“Drones are an effective way to deliver two or three kilogrammes (one or two pounds) of TNT, land them on a target and detonate them,” former anti-terror officer Alexei Filatov told RBK.
Russia has set up dozens of no-flight zones and other air space restrictions for the coming months.
These cover not only the stadiums and 11 host cities but also training grounds and hotels that will be used by the 32 participating national teams.
The transportation ministry has identified 41 locations around which all types of flights – from drones to planes – are prohibited.
These stretch from anywhere between 500m (500 yards) and 10m (six miles).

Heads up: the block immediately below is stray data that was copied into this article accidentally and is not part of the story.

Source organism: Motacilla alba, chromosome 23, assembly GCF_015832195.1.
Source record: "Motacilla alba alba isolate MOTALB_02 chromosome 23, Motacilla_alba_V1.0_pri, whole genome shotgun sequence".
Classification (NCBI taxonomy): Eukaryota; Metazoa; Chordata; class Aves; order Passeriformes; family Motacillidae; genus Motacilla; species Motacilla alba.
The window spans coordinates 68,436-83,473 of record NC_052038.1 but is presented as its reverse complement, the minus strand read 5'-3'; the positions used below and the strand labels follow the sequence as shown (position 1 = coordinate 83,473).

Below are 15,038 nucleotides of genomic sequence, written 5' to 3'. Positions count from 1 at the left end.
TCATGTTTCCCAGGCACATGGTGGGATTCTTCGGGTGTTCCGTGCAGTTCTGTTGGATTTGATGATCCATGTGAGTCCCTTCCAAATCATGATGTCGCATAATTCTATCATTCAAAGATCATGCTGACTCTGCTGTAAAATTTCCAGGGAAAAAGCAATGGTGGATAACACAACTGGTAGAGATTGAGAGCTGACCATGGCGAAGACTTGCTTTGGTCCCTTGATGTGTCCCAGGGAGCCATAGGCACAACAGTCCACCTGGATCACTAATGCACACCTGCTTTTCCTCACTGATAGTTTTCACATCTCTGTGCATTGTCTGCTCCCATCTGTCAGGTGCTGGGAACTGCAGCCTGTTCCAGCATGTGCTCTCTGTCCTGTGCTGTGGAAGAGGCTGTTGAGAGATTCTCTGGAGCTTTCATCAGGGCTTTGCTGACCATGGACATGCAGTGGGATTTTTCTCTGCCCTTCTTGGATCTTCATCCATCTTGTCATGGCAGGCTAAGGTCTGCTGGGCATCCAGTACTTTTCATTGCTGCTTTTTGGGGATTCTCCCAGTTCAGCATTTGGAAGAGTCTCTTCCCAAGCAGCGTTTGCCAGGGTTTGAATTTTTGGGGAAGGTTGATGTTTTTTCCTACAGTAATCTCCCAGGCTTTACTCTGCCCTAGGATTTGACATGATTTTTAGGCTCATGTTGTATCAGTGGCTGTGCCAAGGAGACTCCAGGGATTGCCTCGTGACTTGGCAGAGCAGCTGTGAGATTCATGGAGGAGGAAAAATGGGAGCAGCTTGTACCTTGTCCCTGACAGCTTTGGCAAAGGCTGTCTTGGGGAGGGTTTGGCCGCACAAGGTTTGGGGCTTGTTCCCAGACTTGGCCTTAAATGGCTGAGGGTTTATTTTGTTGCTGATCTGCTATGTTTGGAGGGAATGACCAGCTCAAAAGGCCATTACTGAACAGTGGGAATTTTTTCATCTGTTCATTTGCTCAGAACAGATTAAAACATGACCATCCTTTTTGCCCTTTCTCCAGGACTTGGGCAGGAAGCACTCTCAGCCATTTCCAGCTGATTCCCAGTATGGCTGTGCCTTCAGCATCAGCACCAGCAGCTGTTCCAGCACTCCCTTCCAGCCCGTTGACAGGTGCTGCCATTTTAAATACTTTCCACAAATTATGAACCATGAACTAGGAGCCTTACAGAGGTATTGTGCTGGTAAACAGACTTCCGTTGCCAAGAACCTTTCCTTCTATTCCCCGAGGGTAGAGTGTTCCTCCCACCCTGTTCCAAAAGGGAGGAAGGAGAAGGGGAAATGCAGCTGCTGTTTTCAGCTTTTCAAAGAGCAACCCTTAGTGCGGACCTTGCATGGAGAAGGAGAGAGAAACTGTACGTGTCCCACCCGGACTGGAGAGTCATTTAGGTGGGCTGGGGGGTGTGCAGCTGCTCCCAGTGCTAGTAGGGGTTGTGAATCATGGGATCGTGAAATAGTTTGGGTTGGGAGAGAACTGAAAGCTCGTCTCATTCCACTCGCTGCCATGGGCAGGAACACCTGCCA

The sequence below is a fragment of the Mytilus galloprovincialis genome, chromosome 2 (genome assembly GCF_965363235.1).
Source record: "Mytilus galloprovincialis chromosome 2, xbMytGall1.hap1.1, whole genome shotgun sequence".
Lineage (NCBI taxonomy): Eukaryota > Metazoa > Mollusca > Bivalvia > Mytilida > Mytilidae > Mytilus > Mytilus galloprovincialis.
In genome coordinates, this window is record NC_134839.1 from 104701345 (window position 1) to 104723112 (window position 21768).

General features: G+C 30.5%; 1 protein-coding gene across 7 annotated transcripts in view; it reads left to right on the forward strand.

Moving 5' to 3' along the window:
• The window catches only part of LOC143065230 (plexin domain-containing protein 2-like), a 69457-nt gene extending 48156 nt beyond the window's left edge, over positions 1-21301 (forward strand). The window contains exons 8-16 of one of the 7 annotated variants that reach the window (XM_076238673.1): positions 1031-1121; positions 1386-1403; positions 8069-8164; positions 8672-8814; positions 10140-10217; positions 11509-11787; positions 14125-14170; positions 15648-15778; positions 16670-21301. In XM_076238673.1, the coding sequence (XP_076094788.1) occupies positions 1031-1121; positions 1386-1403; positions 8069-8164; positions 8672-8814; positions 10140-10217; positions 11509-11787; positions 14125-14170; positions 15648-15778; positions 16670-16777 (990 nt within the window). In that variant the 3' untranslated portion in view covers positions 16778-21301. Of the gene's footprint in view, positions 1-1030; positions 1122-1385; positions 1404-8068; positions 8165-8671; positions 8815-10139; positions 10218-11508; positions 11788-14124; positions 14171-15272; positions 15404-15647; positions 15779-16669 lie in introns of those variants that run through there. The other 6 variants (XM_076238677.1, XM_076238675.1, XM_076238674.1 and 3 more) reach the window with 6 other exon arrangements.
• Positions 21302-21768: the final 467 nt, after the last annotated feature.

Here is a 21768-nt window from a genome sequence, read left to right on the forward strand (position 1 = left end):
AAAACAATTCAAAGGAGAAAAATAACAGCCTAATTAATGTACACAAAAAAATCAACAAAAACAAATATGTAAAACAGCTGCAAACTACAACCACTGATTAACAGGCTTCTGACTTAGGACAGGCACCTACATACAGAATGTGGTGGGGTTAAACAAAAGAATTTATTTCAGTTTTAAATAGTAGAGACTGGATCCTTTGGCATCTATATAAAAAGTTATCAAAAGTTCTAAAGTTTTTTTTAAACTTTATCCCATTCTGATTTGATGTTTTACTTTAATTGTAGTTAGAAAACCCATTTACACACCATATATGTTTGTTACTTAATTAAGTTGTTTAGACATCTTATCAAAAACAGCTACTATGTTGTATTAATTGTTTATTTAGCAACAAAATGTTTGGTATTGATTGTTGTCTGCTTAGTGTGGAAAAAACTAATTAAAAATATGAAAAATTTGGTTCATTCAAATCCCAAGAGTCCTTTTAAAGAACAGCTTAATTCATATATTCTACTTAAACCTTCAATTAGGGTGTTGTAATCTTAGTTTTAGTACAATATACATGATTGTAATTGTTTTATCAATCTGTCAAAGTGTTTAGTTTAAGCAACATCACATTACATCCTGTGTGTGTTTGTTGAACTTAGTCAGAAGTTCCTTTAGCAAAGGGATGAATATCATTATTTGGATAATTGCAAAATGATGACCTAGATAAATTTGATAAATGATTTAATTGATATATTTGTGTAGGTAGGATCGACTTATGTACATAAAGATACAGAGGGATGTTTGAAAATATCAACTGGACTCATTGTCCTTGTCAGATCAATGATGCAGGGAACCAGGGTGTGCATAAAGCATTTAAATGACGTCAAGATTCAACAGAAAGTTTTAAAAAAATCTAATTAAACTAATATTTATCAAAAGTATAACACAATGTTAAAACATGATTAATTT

But operating a drone will be illegal within around 100km of any of the 11 host cities.
Drone flights over Moscow are permanently banned.
Russian state media have been issuing regular reporters in recent months of state security services conducting raids that led to the capture of alleged terror masterminds.
President Vladimir Putin also took the unusual step in December of personally thanking US counterpart Donald Trump for providing intelligence that helped avert the bombing of a major cathedral in Saint Petersburg.